Posts Tagged ‘soul’

The presence of self-remembering

November 23, 2014

I sometimes forget that I am an eternal presence. Just over four years ago, I had a small epiphany and made a connection more with what I call my “eternal presence” – the essence of my soul or spirit who came to live in this body and experience this life – who knows that I have always existed and always will and knows that I am a part of the ultimate divine being (God/Spirit) and remain connected. I began this blog then and write about how my eternal presence connects to everydayness of life and how the everydayness of life connects to my eternal presence.

But, I get waylaid by life, distracted by other paths of existence and forget to stop and come back here to connect . . . to write about the outside. Writing about the outside brings it inside where I – the “I” who is eternal — can connect and process and reflect and give back to me who is thinking, sensing, and feeling her way through this life.

Events, people, writings, readings, animals, objects, thoughts, tasks – in other words: life – comes into my awareness to remind me of what I already know: I am an eternal presence existing in this mortal body, resting behind this thinking sensing feeling experience. Life is poking at me. God is poking at me. I make all of these invitations to the universe to show me how to bring my true self to life, yet unless those invitations show up in the way I imagine they should, I completely miss them.

Until I choose self-remembering . . . and suddenly I recognize them as singular messengers responding to my requests. A phone call from my daughter reminds me that my morning candlelight vigil for her is being heard. The balance in my bank account more than sufficient to meet my obligations. The person who comes upon my path with a word that leads me to a hidden wisdom.

It is the everydayness that makes the eternal interesting.

©2014 by Barbara L. Kass

The presence of spiritual addiction

March 2, 2014

My addiction is no secret. Spirituality is my drug of life. My spiritual adventures are a relentless romp of reaching for the Divine in all that exists and they have this terminal quality to them: I have a singular devotion to the ultimate connection with God/Spirit/Jesus/the One/Universal Consciousness. I keep telling myself, once I am truly connected, I will no longer have the urge.

And, no, death does not count.

Just an aside here: yes, I know I have been a disappearing spirit ever since Christmas but I’ve been busy becoming a licensed counselor and setting up a practice. Feel free to explore at One Spirit Counseling.

Now back to that addiction thing. Contemplative Outreach has me on their mailing list. It is important that you understand that I want to BE contemplative outreach. The concept is much like the Jesuit’s contemplative in action: to be so in touch with God/Spirit that the communication is continuous, as if we are One, and I am transformed as a result, able to be that transformed soul seamlessly in the world, in action alone and with others.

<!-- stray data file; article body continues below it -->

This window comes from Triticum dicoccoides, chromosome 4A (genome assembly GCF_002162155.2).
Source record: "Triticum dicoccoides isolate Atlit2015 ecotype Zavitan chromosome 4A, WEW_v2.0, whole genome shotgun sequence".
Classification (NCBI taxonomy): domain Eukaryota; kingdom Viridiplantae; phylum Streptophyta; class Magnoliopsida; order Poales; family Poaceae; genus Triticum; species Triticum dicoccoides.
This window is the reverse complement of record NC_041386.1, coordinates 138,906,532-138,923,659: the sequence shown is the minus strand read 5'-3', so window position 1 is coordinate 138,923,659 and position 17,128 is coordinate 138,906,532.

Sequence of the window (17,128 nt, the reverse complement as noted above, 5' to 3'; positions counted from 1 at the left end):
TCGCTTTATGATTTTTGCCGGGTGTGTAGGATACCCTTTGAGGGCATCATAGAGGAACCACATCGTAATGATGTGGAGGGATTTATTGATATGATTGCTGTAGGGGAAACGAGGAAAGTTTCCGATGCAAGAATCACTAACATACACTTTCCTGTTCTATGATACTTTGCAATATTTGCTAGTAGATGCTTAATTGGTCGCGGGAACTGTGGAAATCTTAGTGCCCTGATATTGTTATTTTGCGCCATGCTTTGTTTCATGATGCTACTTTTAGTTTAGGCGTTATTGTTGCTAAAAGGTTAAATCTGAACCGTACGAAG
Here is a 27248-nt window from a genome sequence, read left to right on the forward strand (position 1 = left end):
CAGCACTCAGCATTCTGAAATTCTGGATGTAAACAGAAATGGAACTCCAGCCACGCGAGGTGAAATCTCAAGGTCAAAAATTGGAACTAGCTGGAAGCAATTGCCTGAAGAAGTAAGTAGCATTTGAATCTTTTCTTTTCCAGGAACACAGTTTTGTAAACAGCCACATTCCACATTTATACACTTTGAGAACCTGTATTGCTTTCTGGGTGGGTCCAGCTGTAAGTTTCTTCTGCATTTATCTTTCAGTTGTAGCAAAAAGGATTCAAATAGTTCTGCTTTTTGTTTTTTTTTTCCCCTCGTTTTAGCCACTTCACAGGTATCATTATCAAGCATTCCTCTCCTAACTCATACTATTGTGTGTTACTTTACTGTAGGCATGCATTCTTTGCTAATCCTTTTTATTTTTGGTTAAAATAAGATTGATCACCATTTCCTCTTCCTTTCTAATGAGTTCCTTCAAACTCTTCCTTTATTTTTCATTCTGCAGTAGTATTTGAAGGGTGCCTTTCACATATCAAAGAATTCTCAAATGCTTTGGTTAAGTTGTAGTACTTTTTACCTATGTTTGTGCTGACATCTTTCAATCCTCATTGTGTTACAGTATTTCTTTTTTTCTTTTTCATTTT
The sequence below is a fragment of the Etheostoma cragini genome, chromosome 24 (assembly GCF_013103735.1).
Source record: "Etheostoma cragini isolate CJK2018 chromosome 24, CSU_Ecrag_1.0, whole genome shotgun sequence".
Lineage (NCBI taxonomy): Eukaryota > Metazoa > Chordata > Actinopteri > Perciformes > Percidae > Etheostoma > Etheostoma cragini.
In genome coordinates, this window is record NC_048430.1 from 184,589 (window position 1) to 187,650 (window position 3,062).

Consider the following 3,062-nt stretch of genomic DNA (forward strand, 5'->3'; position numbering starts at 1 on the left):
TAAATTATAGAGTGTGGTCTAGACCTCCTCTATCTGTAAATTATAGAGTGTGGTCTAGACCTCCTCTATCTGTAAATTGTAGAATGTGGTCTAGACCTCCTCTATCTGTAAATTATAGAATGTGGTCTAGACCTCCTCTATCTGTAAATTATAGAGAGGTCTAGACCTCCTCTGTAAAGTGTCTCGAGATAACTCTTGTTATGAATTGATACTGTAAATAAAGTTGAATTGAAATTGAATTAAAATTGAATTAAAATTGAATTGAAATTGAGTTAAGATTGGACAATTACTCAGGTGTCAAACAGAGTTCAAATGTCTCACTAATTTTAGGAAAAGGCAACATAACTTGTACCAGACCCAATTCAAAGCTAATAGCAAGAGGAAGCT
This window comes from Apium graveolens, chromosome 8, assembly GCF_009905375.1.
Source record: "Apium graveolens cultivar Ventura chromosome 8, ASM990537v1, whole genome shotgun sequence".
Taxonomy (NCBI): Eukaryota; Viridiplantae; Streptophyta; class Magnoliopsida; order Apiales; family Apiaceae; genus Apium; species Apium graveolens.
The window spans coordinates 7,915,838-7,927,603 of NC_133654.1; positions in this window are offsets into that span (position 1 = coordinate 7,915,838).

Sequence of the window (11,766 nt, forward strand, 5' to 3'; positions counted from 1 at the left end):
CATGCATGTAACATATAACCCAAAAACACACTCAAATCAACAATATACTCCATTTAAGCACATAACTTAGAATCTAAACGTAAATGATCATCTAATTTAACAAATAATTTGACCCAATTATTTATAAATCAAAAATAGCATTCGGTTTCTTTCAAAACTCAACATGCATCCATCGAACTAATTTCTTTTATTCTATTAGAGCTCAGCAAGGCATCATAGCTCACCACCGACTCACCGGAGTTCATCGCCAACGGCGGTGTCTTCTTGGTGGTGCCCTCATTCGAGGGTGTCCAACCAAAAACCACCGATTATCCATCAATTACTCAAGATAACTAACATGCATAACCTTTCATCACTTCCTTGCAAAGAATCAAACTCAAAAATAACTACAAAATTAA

Any time I see an invitation for a spiritual exercise or to learn a spiritual technique or engage in a spiritual lesson, my fingertips start tingling, my palms get sweaty, and my vision goes dark around the edges. The good guys at Contemplative Outreach have joined forces with the lovely people at Spirituality and Practice and they are offering a year-long series of online retreats. Those retreats call to me much like the street-drug vendor whispers to a junkie.

(C’mon . . . it doesn’t cost much. You know you want it.)
[but I’m on a budget]
(I’ll make you a deal. Buy all five at once and you’ll save twenty-five bucks)
[wow – that’s like getting half of one free]
(And I’ve all your favorites. Lectio Divina . . .)
[Oh!]
(Contemplative Living . . .)
[Stop it!]
(Forgiveness . . .)
[la la la la la la I can’t hear you la la la la]
(and a Practice Group)
[Sold]

Can one have too much spirituality? The shaman in me knows that Spirit is all that exists so the question is moot.

I would pray for willpower but that is feeding the oxymoron.

©2014 by Barbara L. Kass

A Better Presence

March 3, 2012

I am never enough. There is always more of me to become. The soul that swooped down from the heavens to nestle among embryonic membranes and permeate my fetal cells captured my infantile first breath and is still emerging.

This life all about how I can do better.

How can I live better?

How can I love better?

I can tweak my communication with others. I can smile more. I can bring more sincerity, compassion, and attention. I can talk less and listen more. I can meet another person’s gaze with single-minded devotion to this moment we are both in . . . my indivisible focus. Just for an instant, I can be perfectly present for another.

In being present to another, I am present to my own soul and I am, after each encounter, more than I was the moment before.